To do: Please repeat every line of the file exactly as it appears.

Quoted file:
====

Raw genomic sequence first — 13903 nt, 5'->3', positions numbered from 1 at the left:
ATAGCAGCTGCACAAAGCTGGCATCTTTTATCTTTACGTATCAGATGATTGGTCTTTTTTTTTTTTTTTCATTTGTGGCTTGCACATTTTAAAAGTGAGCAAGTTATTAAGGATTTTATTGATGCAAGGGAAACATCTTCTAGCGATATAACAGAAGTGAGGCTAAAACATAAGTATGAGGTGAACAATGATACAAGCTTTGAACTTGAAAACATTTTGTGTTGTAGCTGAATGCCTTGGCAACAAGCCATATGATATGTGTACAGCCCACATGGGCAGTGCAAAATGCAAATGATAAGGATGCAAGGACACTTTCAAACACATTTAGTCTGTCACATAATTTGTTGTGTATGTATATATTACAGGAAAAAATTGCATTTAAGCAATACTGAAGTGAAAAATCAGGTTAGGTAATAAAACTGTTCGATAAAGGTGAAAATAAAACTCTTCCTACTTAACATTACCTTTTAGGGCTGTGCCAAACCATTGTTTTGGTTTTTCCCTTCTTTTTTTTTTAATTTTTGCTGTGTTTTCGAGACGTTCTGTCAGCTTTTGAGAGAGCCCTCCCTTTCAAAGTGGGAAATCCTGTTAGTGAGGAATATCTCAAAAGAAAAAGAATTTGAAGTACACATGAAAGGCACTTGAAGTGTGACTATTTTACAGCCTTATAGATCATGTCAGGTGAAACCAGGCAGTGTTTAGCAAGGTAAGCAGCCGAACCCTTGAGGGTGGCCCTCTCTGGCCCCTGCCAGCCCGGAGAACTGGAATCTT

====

Raw genomic sequence first — 13903 nt, 5'->3', positions numbered from 1 at the left:
ATAGCAGCTGCACAAAGCTGGCATCTTTTATCTTTACGTATCAGATGATTGGTCTTTTTTTTTTTTTTTCATTTGTGGCTTGCACATTTTAAAAGTGAGCAAGTTATTAAGGATTTTATTGATGCAAGGGAAACATCTTCTAGCGATATAACAGAAGTGAGGCTAAAACATAAGTATGAGGTGAACAATGATACAAGCTTTGAACTTGAAAACATTTTGTGTTGTAGCTGAATGCCTTGGCAACAAGCCATATGATATGTGTACAGCCCACATGGGCAGTGCAAAATGCAAATGATAAGGATGCAAGGACACTTTCAAACACATTTAGTCTGTCACATAATTTGTTGTGTATGTATATATTACAGGAAAAAATTGCATTTAAGCAATACTGAAGTGAAAAATCAGGTTAGGTAATAAAACTGTTCGATAAAGGTGAAAATAAAACTCTTCCTACTTAACATTACCTTTTAGGGCTGTGCCAAACCATTGTTTTGGTTTTTCCCTTCTTTTTTTTTTAATTTTTGCTGTGTTTTCGAGACGTTCTGTCAGCTTTTGAGAGAGCCCTCCCTTTCAAAGTGGGAAATCCTGTTAGTGAGGAATATCTCAAAAGAAAAAGAATTTGAAGTACACATGAAAGGCACTTGAAGTGTGACTATTTTACAGCCTTATAGATCATGTCAGGTGAAACCAGGCAGTGTTTAGCAAGGTAAGCAGCCGAACCCTTGAGGGTGGCCCTCTCTGGCCCCTGCCAGCCCGGAGAACTGGAATCTT